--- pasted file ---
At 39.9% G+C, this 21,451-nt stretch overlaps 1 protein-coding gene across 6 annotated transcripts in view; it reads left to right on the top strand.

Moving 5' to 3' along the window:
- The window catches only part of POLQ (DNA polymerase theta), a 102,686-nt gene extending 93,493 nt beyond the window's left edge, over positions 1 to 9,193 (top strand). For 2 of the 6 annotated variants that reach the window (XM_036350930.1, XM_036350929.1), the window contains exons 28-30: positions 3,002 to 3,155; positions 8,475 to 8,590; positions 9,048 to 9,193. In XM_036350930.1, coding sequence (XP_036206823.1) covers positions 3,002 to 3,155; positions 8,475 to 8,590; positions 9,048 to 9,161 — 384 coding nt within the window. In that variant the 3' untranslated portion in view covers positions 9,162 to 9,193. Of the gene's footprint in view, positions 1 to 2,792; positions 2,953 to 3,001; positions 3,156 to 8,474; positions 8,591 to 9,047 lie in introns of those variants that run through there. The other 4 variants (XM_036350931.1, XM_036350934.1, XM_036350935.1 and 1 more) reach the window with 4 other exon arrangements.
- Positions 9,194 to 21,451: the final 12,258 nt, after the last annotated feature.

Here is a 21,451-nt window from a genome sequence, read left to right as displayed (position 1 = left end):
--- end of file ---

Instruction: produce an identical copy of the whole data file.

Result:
At 39.9% G+C, this 21,451-nt stretch overlaps 1 protein-coding gene across 6 annotated transcripts in view; it reads left to right on the top strand.

Moving 5' to 3' along the window:
- The window catches only part of POLQ (DNA polymerase theta), a 102,686-nt gene extending 93,493 nt beyond the window's left edge, over positions 1 to 9,193 (top strand). For 2 of the 6 annotated variants that reach the window (XM_036350930.1, XM_036350929.1), the window contains exons 28-30: positions 3,002 to 3,155; positions 8,475 to 8,590; positions 9,048 to 9,193. In XM_036350930.1, coding sequence (XP_036206823.1) covers positions 3,002 to 3,155; positions 8,475 to 8,590; positions 9,048 to 9,161 — 384 coding nt within the window. In that variant the 3' untranslated portion in view covers positions 9,162 to 9,193. Of the gene's footprint in view, positions 1 to 2,792; positions 2,953 to 3,001; positions 3,156 to 8,474; positions 8,591 to 9,047 lie in introns of those variants that run through there. The other 4 variants (XM_036350931.1, XM_036350934.1, XM_036350935.1 and 1 more) reach the window with 4 other exon arrangements.
- Positions 9,194 to 21,451: the final 12,258 nt, after the last annotated feature.

Here is a 21,451-nt window from a genome sequence, read left to right as displayed (position 1 = left end):